V02-1, Fall 1988 – Steve Shelly and Lisa Schassberger profile one of Montana’s rare and endangered plants, Arabis fecunda, Sapphire rockcress; in “Symbiosis: Plants and Their Fungal Partners,” Frank Dugan outlines the importance of micorrhiza and other fungal interactions with plants; Jeanne Pfeiffer reports about “Wildflowers Sought for Use in Low-Cost, Low-Care Landscaping;” and a memoriam for revered naturalist Larry Thompson.
V02-2, Winter 1989 – In “Timberline: What, Where, Who, and Why,” Sue Trull reviews the characteristics and causes of the timberline phenomenon with species examples and references; part of the series “Profile: Montana’s Native Plants” is an article on “Miner’s Lettuce, Montia (Claytonia) perfoliata” reprinted from the Washington Native Plant Society newsletter; “Nettles… Better than Spinach Ever Thought of Being” is a recipe reprinted from D.R. Kirk’s book on edible wild plants; Dee Strickler gives directions to one location for Kelseya uniflora within easy walking distance of a road; and “Wildflower Conservation Guidelines” is reprinted from The Columbine.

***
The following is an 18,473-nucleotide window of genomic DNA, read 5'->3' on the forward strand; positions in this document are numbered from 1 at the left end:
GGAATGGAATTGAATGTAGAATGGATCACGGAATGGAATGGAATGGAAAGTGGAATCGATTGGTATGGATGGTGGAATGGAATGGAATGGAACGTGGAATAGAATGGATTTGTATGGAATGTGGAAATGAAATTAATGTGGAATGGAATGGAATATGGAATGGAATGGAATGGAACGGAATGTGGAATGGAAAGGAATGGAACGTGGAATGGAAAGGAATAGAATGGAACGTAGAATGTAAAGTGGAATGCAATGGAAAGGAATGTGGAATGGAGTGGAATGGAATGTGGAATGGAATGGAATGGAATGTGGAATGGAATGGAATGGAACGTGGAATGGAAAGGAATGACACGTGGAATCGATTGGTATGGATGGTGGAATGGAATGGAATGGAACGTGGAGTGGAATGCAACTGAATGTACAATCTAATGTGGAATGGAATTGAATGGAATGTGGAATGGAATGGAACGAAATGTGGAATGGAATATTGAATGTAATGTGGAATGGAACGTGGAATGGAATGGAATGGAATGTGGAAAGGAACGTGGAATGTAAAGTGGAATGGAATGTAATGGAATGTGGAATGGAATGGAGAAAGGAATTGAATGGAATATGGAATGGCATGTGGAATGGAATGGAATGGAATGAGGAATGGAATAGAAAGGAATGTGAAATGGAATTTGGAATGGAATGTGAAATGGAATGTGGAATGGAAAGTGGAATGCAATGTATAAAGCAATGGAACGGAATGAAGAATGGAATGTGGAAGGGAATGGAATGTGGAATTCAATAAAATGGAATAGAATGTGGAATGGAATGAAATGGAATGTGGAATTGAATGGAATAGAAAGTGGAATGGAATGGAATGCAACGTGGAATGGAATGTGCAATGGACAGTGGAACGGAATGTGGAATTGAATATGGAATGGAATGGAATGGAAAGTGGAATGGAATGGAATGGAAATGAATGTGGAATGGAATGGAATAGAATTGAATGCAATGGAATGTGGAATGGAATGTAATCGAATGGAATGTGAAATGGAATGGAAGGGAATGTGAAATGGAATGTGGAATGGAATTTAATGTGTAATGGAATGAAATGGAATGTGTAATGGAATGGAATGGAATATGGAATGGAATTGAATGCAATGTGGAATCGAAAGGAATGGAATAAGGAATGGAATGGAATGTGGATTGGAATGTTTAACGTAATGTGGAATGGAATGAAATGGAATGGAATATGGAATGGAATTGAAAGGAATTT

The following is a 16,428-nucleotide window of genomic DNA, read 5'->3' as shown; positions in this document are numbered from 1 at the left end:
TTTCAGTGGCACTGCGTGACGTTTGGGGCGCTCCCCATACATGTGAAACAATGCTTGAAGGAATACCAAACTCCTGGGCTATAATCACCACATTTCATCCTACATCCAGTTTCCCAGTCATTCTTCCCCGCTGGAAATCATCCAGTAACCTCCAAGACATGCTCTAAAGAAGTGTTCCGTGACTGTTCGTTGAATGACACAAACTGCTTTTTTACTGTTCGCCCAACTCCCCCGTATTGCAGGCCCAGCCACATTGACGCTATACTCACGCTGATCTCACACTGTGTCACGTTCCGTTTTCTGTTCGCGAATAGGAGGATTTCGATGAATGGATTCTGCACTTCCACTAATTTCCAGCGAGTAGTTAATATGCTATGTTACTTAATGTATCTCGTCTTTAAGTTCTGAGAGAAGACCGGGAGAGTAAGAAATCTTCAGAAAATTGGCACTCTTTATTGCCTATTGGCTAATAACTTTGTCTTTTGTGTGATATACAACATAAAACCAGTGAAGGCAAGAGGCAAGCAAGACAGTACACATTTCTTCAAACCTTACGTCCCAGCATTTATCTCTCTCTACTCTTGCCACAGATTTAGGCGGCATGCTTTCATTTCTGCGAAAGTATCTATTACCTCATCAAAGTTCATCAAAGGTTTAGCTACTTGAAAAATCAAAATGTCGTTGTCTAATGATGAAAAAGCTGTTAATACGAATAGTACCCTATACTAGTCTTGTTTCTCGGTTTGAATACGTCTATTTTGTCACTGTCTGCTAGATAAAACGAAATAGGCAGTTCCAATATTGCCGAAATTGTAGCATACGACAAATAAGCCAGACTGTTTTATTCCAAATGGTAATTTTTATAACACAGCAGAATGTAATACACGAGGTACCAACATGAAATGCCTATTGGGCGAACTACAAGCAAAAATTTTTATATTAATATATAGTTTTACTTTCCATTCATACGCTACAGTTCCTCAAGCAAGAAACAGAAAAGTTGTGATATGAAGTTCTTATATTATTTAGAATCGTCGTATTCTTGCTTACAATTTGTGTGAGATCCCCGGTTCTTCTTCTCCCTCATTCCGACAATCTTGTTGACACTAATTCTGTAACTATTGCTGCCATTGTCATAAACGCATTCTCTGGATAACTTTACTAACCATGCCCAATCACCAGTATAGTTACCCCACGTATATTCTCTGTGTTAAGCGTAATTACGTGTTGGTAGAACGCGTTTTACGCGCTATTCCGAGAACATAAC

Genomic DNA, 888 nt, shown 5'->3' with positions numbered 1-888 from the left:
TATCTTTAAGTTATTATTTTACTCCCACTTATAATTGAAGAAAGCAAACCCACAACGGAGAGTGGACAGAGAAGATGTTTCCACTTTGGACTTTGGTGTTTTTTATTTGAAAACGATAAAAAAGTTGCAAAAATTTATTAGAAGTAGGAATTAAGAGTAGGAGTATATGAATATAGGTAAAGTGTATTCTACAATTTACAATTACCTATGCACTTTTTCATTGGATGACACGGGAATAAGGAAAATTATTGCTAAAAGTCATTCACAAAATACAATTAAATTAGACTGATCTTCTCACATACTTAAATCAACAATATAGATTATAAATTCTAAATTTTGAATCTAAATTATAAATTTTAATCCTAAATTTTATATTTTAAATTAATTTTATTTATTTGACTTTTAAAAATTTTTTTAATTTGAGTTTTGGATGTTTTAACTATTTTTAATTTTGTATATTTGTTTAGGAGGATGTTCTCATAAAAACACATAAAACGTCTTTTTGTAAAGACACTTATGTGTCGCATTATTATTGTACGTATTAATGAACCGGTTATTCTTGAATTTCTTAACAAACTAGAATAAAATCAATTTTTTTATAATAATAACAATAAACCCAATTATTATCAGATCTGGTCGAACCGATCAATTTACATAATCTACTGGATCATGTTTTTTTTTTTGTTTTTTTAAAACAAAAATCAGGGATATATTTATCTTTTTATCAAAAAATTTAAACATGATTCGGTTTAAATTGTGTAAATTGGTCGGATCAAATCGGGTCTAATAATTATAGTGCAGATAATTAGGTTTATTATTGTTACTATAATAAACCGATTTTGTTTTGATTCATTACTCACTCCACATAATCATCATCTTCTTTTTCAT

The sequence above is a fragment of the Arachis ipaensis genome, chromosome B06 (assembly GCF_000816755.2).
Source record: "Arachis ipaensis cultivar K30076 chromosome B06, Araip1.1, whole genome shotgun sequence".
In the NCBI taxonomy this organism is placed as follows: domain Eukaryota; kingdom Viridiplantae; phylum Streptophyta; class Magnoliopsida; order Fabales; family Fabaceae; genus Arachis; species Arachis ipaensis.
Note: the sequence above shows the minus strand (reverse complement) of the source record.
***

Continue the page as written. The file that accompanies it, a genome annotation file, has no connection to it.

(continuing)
V02-3, Spring 1989 – “Montana’s Microflora: Diatoms” by Loren L. Bahls tells about frustules and other diatomaceous facts and includes references; Charlotte Heron issues a “Purple Loosestrife Alert” with references; Anne Banks tells the etymology of “Valley of the Flowers”; and in “Bitterroots Babied,” Kim Williams relates some tips on the cultivation of Montana’s floral emblem.
V02-4, Summer 1989 – “Paintbrushes are Beautiful Bandits” by Peter Lesica nicely describes Castelleja spp. and includes references; a collections report on Goodyera repens documented by Wayne Phillips from the Little Belt Mountains; “After Forest Wildfire, then what?… Masses of Flowers!” by Peter Stickney is reprinted from the newsletter of the UM Wilderness Studies and Information Center; in “Imminence of Extinction within the Next Ten Years,” Virginia Vincent introduces the Center for Plant Conservation and concerns about pending extinctions at the end of the 20th Century; and a field trip report by Kathy Ahlenslager discusses Lomatium spp. on Mount Sentinel.